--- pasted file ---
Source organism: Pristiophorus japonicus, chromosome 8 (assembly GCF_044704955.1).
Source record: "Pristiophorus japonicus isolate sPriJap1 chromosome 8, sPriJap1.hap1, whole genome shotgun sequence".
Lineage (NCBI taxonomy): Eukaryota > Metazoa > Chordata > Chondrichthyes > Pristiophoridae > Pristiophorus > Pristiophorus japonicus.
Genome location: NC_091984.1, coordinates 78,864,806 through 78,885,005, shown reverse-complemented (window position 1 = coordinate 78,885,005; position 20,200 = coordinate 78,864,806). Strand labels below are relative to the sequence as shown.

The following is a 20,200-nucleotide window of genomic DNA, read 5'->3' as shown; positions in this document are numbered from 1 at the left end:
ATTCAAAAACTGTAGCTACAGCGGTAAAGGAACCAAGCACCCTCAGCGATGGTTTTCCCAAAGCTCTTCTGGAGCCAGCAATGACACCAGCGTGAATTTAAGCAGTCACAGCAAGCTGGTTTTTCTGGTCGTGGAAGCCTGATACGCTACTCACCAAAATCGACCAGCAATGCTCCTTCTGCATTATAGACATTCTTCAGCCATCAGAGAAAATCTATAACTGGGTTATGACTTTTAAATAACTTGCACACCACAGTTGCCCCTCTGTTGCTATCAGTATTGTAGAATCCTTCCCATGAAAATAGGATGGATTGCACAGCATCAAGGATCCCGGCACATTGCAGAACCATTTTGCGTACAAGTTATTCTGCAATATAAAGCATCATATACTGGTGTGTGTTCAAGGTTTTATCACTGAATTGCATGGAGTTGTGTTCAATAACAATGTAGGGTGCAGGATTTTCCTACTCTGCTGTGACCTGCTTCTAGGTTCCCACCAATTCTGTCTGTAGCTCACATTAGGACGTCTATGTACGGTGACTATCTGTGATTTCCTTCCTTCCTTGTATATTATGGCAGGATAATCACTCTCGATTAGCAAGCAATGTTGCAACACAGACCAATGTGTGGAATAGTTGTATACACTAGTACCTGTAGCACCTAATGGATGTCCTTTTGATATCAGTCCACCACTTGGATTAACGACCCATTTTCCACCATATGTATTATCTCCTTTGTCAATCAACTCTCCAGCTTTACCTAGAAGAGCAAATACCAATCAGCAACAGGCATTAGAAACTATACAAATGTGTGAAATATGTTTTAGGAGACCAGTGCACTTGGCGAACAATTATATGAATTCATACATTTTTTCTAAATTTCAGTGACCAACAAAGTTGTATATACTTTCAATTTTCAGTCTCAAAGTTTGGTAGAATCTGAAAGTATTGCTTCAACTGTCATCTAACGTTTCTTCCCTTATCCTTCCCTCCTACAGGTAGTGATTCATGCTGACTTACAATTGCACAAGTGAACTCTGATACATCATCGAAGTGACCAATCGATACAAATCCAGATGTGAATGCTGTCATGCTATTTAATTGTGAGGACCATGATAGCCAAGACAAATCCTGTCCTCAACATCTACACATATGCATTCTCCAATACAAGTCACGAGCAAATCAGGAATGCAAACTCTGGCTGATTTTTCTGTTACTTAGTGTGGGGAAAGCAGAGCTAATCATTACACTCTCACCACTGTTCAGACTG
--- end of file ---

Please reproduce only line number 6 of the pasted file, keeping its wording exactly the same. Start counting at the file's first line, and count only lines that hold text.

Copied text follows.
ATTCAAAAACTGTAGCTACAGCGGTAAAGGAACCAAGCACCCTCAGCGATGGTTTTCCCAAAGCTCTTCTGGAGCCAGCAATGACACCAGCGTGAATTTAAGCAGTCACAGCAAGCTGGTTTTTCTGGTCGTGGAAGCCTGATACGCTACTCACCAAAATCGACCAGCAATGCTCCTTCTGCATTATAGACATTCTTCAGCCATCAGAGAAAATCTATAACTGGGTTATGACTTTTAAATAACTTGCACACCACAGTTGCCCCTCTGTTGCTATCAGTATTGTAGAATCCTTCCCATGAAAATAGGATGGATTGCACAGCATCAAGGATCCCGGCACATTGCAGAACCATTTTGCGTACAAGTTATTCTGCAATATAAAGCATCATATACTGGTGTGTGTTCAAGGTTTTATCACTGAATTGCATGGAGTTGTGTTCAATAACAATGTAGGGTGCAGGATTTTCCTACTCTGCTGTGACCTGCTTCTAGGTTCCCACCAATTCTGTCTGTAGCTCACATTAGGACGTCTATGTACGGTGACTATCTGTGATTTCCTTCCTTCCTTGTATATTATGGCAGGATAATCACTCTCGATTAGCAAGCAATGTTGCAACACAGACCAATGTGTGGAATAGTTGTATACACTAGTACCTGTAGCACCTAATGGATGTCCTTTTGATATCAGTCCACCACTTGGATTAACGACCCATTTTCCACCATATGTATTATCTCCTTTGTCAATCAACTCTCCAGCTTTACCTAGAAGAGCAAATACCAATCAGCAACAGGCATTAGAAACTATACAAATGTGTGAAATATGTTTTAGGAGACCAGTGCACTTGGCGAACAATTATATGAATTCATACATTTTTTCTAAATTTCAGTGACCAACAAAGTTGTATATACTTTCAATTTTCAGTCTCAAAGTTTGGTAGAATCTGAAAGTATTGCTTCAACTGTCATCTAACGTTTCTTCCCTTATCCTTCCCTCCTACAGGTAGTGATTCATGCTGACTTACAATTGCACAAGTGAACTCTGATACATCATCGAAGTGACCAATCGATACAAATCCAGATGTGAATGCTGTCATGCTATTTAATTGTGAGGACCATGATAGCCAAGACAAATCCTGTCCTCAACATCTACACATATGCATTCTCCAATACAAGTCACGAGCAAATCAGGAATGCAAACTCTGGCTGATTTTTCTGTTACTTAGTGTGGGGAAAGCAGAGCTAATCATTACACTCTCACCACTGTTCAGACTG